Yes you can interface K-type thermocouple with PSoC3/PSoC5. You can interface it with the thermocouple that you have chosen.
A K-type thermocouple gives about 41 uVolt/deg Celsius. PSoC3/PSoC5 can measure voltages as low as 2 uV when set to operate with 20 bit resolution. In addition to the thermocouple itself, you will need an external ic for cold junction compensation. Also to compensate for the negative voltags from thermocouple you will need a couple of resistors. Typically the measurement procedure is as described below:
- Measure the cold junction ic voltage and determine the equivalent temperature . For example if you use LM35 for cold junction compensation, at 25 deg Celsiuis, you will get 250 mV(10 mVolt/deg Celsius).
- Find out the corresponding thermocouple output voltage from the table available at the following link , http://srdata.nist.gov/its90/download/type_k.tab. This has to be done in PSoC firmware
- Now measure the K-type thermocuple differential votage.
- Add this voltage to the previously determined Cold juctiontion ic voltage. Using this value you will be able to find the actual temperature from the table.
I hope this helps. Let me know if you need further help.
Thanks Udayan, for the great reply.
You might want to have a look at the following post as well, if you have not looked at yet.
The attached file is the project for Precision analog temperature sensor EBK mentioned in the previous post. The project contains the interface and code for thermocouple, thermister, RTD and diode and the user moves through the each sensor on the touch of a button.
I would also recommend AN2226 which talks about thermocouple interface to PSoC1.
Long time back, I had written an app note on measuring with J and K type thermocouples, AN2148. But that app note is not active at this time. However, I found the below link where there is a copy of the app note in psocdeveloper. Maybe this can be of some help too.
Im trying to build an exhaust gas temperature data logger using the psoc 3. Im using 8 thermocouples. Is this possible with the psoc 3 and how difficult will this be?
Just a few thoughts,
While the above solutions are all really technically exquisite(atleast I think so),a better way would be to use either the MAX31855 ( www.maxim-ic.com/datasheet/index.mvp/id/7273/t/al ) or the AD595.
These are Accurate Thermocouple-to-Digital Converter ICs,which have inbuilt CJC and sampling via an ADC(12bit in thsoe 2,I think... which is good enough for a wide range of applications),so the MCU(here SoC) just reads the digital value via SPI.
Although I havent really looked into the power consumption comparison,(assuming a battery operated sensor module),the psoc running all the thermocouple processing continuously(..or that depends..) sounds like short battery life.
Though the PSoC is a truly awesome piece of hardware,using a whole PSoC1/3/5 sounds like a design sin(if all you need is a sensor interface to a bigger system,like a PC or so),since its an overkill.If I recall correctly,there used to be these 8pin SOIC PSoC1 chips....(cant find them on the part selector now)..Anyhow,Better use a smaller MCU,or if your design allows,no MCU at all.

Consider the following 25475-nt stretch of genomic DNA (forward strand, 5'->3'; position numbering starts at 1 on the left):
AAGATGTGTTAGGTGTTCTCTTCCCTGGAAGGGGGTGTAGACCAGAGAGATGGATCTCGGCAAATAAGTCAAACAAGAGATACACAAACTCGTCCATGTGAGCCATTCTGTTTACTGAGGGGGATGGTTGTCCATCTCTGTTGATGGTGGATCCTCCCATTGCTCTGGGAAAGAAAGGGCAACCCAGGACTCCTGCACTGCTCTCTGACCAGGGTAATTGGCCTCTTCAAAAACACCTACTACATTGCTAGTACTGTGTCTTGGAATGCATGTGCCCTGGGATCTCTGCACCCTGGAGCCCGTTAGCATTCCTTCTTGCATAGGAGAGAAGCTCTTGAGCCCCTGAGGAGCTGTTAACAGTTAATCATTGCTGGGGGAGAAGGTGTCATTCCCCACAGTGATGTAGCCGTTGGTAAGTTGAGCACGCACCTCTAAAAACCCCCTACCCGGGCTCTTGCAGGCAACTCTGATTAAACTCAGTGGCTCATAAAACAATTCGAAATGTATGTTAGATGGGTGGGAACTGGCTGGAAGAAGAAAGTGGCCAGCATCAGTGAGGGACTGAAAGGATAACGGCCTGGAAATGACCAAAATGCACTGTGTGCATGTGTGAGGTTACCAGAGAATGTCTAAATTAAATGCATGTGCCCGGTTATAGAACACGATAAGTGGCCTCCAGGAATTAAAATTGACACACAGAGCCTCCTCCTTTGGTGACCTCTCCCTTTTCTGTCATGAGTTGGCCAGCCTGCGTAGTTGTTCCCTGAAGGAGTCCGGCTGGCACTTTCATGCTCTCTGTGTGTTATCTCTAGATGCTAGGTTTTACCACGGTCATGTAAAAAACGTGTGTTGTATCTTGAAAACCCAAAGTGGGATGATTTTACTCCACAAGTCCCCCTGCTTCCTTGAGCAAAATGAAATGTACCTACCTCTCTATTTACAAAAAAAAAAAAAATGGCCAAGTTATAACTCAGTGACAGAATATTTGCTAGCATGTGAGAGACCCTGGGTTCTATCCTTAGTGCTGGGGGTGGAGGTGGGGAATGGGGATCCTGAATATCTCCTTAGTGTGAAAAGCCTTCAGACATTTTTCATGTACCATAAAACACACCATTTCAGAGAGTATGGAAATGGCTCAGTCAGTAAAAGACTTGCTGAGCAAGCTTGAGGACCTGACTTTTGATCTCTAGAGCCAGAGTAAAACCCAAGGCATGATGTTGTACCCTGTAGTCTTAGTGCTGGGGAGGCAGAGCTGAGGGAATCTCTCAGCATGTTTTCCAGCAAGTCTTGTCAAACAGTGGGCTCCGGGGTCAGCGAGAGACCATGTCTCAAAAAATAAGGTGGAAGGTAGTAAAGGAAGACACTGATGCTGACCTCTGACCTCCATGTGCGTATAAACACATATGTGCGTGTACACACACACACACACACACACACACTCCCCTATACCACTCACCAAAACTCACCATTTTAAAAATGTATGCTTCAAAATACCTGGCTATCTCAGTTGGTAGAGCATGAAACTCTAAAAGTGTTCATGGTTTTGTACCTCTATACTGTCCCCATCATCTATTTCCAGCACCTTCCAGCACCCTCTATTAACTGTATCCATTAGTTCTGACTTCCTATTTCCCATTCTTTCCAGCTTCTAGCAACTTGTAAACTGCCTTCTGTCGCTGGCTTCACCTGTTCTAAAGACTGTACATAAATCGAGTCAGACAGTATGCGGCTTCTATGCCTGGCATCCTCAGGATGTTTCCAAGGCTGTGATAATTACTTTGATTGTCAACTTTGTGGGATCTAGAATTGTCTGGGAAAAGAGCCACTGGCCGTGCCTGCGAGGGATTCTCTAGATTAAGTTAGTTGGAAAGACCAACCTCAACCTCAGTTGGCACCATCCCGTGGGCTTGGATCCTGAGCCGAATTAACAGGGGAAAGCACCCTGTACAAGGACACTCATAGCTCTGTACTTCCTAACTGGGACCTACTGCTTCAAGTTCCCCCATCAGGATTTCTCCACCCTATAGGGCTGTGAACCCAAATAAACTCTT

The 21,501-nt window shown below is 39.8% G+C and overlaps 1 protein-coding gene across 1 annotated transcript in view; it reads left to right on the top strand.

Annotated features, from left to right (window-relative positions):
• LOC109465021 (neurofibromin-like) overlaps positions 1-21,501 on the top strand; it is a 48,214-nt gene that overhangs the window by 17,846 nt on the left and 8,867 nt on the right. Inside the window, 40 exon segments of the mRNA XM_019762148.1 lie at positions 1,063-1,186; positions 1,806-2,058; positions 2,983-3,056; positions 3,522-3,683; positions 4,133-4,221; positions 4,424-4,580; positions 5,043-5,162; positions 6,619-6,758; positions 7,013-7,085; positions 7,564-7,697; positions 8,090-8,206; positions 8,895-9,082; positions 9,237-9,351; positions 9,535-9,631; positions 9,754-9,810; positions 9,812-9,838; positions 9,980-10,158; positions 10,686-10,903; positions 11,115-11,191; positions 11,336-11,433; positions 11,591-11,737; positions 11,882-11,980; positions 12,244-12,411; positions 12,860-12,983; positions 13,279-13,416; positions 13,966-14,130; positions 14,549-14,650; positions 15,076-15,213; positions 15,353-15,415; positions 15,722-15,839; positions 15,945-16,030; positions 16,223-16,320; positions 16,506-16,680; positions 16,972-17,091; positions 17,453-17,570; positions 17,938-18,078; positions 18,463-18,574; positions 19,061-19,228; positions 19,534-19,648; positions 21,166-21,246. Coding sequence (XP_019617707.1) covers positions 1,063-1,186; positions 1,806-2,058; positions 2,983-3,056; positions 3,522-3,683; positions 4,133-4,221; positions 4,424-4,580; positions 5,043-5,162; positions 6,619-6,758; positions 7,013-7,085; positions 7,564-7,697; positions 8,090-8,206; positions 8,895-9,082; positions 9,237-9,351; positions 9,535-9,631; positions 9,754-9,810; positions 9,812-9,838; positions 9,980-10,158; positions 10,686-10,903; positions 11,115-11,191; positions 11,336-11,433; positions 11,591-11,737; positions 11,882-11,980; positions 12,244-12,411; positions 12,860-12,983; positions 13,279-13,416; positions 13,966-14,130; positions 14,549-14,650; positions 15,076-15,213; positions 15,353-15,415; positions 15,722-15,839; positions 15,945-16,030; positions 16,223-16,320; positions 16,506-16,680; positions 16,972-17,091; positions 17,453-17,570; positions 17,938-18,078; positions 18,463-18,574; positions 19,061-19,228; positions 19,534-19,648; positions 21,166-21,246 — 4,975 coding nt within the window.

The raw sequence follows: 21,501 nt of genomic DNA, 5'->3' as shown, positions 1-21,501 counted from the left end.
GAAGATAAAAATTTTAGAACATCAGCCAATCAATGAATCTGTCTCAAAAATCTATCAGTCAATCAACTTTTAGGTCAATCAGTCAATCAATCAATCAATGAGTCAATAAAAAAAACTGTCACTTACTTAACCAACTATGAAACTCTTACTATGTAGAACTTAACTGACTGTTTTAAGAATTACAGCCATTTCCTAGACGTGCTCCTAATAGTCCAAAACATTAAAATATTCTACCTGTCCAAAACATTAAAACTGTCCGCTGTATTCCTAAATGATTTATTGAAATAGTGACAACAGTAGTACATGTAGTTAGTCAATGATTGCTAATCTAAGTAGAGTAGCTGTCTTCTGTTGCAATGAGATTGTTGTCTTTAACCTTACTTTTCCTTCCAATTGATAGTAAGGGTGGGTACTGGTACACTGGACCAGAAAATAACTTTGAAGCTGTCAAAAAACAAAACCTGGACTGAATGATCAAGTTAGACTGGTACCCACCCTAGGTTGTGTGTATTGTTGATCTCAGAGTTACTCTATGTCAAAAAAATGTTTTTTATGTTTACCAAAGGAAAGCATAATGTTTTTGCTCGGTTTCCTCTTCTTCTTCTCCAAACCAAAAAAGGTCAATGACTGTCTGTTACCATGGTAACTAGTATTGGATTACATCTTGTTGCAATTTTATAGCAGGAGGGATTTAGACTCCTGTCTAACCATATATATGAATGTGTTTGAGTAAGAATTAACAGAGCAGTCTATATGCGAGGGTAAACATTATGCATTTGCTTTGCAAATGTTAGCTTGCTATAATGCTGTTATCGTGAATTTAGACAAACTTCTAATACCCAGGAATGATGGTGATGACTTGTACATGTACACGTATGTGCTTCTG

Instead,use an FT232 or 2232 to bitbang the SPI and pass it to the PC(assuming a typical datalogging application) over its own USB interface.There are many examples on their website to do precisely this. ( http://www.ftdichip.com/Support/Documents/AppNotes/AN_114_FTDI_Hi_Speed_USB_To_SPI_Example.pdf ).This can also be done via Labview itself (the site details that too .. www.ftdichip.com/Support/SoftwareExamples/CodeExamples/LabVIEW.htm ) etc for analysis.
Oh,and another thing that occured to me,since the PSoC uses the 20bit ADC for this,and we're talking about microvolts,its recipe for bad signal data,if youre PCB layout and design arent up to the mark.
Another reason to use an external chip to do the "heavy"(kidding..nothing is really that heavy for the PSoC :P ) lifting.
One correction,the AD595(for K type) and 594(J type) are thermocouple amplifiers,you'll need to sample data via the parent controller,so analog is still involved.But.the other maxim chip does this for you.
- It is quite possible to implement a design using PSoC3. Once a measurement unit is developed using PSoC3, in order to add more thermocouple units, all you need to do is use the same set of constants that was used for the first thermocouple. The same set of code that was used for the first thermocouple can be used. For each thermocouple unit you will be making two measurements(Cold junction and the thermocouple itself). Hence you will need a maximum of 16 analog pins and a single ADC. Two scan through the cahnnels you can use the Analog Mux channel available in PSoC.
- The only external components that might be necessary are a reference sensor for CJC.
- The MAX 31855 is sold at $3.11 when bought in bulk. For 8 measurements you will need ($3.11*8 ~ $25). Compare this against PSoC?
- Consider the board space used, PSoC as one single IC would accomplish the task !
- And in addition to this, you are left with lot more resources and more than just a microcontroller when you go for the PSoC style design !
Well put U2.I shouldve thought of the expansion and multiple sensor angle. To add your point,(about using one ADC and a Mux) we can also get "simultaneous" temp readings from them(in case we need) based on what The Filter Wizard recently shared http://www.analog-europe.com/en/sample-multiple-channels-simultaneously-with-a-single-adc.html?cmp_id=71&news_id=222902424